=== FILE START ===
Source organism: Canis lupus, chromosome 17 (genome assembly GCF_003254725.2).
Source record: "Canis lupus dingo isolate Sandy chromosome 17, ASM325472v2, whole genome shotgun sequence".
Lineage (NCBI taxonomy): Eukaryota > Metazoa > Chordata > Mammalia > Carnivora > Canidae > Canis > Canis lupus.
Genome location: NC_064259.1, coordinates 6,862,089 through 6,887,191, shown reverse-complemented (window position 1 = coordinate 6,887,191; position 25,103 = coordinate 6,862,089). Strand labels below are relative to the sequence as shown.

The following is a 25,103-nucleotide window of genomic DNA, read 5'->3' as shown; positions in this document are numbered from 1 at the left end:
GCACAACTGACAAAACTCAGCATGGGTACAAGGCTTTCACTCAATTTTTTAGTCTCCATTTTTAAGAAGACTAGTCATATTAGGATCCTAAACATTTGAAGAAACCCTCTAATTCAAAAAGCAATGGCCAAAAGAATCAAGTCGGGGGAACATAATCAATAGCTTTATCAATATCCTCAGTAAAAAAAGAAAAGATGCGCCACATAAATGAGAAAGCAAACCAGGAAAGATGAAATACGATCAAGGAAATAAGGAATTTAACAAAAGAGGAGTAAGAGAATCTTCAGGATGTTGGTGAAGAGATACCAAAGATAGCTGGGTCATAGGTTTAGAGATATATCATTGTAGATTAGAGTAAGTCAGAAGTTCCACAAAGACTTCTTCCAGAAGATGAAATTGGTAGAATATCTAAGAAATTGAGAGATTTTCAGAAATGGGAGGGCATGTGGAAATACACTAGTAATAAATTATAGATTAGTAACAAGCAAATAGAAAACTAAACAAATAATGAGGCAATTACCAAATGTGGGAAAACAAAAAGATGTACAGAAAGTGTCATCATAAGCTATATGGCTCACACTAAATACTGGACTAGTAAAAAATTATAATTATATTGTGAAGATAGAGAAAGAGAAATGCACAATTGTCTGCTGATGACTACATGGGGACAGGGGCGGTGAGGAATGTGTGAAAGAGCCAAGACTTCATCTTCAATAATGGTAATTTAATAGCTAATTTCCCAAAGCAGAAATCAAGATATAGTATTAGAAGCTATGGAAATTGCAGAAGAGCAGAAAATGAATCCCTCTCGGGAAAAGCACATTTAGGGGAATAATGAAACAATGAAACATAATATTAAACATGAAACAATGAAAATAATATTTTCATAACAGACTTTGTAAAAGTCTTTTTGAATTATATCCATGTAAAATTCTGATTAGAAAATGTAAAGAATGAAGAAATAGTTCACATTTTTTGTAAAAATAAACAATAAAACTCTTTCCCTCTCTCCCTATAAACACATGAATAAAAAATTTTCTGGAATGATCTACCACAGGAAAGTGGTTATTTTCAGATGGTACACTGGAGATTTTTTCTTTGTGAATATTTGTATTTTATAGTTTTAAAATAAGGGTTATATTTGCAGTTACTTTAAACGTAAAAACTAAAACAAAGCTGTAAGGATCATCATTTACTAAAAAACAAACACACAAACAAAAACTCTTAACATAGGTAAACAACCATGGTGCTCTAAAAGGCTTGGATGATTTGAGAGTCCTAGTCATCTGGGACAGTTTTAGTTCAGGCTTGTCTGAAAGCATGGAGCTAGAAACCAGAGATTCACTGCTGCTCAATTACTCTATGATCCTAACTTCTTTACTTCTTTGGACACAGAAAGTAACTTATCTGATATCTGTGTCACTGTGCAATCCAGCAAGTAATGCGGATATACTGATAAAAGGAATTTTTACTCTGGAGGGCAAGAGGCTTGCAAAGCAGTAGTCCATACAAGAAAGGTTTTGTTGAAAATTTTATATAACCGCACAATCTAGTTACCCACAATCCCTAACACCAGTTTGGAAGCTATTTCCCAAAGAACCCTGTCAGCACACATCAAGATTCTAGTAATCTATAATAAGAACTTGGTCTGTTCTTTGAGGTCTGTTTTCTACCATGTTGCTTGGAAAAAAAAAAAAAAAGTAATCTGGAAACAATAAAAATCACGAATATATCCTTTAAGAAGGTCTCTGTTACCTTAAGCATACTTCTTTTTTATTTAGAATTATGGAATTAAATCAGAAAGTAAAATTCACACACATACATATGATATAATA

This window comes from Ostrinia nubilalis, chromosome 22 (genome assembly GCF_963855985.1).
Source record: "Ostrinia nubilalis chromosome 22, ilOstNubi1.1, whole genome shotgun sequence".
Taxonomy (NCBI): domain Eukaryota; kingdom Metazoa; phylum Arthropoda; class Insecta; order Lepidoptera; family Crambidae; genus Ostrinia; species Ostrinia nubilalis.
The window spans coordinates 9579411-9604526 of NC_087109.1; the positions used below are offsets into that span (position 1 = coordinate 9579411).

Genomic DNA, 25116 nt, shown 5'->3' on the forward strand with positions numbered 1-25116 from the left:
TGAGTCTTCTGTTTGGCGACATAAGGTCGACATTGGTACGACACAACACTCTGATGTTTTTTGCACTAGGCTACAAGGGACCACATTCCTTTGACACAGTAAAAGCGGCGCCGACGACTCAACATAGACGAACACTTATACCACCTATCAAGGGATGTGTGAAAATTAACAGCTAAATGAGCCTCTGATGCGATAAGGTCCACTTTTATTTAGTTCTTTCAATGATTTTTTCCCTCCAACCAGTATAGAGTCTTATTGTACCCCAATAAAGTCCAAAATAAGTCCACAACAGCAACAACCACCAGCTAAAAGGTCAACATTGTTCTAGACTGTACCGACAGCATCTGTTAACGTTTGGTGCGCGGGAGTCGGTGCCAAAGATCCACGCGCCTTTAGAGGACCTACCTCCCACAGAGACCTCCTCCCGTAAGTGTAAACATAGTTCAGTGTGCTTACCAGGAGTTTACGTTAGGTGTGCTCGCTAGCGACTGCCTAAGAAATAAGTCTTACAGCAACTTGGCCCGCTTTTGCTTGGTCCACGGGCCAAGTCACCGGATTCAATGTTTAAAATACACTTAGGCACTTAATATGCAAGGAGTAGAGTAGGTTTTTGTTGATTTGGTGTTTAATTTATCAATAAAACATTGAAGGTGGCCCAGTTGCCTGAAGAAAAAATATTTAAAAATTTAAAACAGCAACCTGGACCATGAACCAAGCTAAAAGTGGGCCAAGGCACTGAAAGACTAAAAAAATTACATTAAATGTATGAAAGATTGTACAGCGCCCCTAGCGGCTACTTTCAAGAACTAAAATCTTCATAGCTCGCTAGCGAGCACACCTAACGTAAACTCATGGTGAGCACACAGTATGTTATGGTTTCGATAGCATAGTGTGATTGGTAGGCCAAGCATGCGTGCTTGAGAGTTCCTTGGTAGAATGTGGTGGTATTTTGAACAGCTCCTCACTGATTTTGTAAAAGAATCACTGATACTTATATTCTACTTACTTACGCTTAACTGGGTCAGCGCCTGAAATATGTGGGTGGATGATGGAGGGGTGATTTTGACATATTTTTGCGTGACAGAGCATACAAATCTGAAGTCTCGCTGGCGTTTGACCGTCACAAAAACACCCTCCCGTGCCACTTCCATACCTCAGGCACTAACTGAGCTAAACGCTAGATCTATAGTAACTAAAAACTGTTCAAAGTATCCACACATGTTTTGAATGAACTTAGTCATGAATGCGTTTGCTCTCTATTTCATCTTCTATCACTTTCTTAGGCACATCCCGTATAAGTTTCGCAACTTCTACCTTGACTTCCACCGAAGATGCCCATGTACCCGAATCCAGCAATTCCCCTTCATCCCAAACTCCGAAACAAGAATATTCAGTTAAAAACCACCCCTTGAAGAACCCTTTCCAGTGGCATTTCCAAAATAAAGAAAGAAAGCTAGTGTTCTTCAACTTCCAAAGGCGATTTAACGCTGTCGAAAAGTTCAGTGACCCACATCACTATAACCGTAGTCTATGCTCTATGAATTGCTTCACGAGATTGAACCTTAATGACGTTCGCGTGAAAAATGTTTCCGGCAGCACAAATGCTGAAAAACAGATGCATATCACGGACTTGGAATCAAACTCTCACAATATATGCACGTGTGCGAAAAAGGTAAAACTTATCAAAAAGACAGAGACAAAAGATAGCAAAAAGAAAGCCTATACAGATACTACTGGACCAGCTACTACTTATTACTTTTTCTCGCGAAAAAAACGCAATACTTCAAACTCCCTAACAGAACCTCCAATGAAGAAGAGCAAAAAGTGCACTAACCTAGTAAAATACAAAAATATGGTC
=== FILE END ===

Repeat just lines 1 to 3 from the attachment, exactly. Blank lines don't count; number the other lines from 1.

Source organism: Canis lupus, chromosome 17 (genome assembly GCF_003254725.2).
Source record: "Canis lupus dingo isolate Sandy chromosome 17, ASM325472v2, whole genome shotgun sequence".
Lineage (NCBI taxonomy): Eukaryota > Metazoa > Chordata > Mammalia > Carnivora > Canidae > Canis > Canis lupus.